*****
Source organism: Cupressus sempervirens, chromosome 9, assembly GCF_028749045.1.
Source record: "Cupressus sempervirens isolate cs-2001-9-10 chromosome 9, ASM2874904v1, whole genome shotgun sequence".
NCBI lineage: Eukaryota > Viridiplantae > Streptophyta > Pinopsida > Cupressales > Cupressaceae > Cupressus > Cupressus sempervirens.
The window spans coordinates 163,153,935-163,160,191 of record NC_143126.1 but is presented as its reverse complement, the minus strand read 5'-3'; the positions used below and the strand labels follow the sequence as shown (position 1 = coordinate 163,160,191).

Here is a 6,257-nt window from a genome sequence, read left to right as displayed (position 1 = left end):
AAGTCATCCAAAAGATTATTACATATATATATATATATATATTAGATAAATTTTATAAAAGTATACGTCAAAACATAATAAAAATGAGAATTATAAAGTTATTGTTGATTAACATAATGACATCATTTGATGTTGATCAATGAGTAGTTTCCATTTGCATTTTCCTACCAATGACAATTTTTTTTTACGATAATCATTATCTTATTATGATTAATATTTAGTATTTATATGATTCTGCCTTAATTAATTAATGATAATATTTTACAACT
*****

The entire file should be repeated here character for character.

Source organism: Cupressus sempervirens, chromosome 9, assembly GCF_028749045.1.
Source record: "Cupressus sempervirens isolate cs-2001-9-10 chromosome 9, ASM2874904v1, whole genome shotgun sequence".
NCBI lineage: Eukaryota > Viridiplantae > Streptophyta > Pinopsida > Cupressales > Cupressaceae > Cupressus > Cupressus sempervirens.
The window spans coordinates 163,153,935-163,160,191 of record NC_143126.1 but is presented as its reverse complement, the minus strand read 5'-3'; the positions used below and the strand labels follow the sequence as shown (position 1 = coordinate 163,160,191).

Here is a 6,257-nt window from a genome sequence, read left to right as displayed (position 1 = left end):
AAGTCATCCAAAAGATTATTACATATATATATATATATATATTAGATAAATTTTATAAAAGTATACGTCAAAACATAATAAAAATGAGAATTATAAAGTTATTGTTGATTAACATAATGACATCATTTGATGTTGATCAATGAGTAGTTTCCATTTGCATTTTCCTACCAATGACAATTTTTTTTTACGATAATCATTATCTTATTATGATTAATATTTAGTATTTATATGATTCTGCCTTAATTAATTAATGATAATATTTTACAACT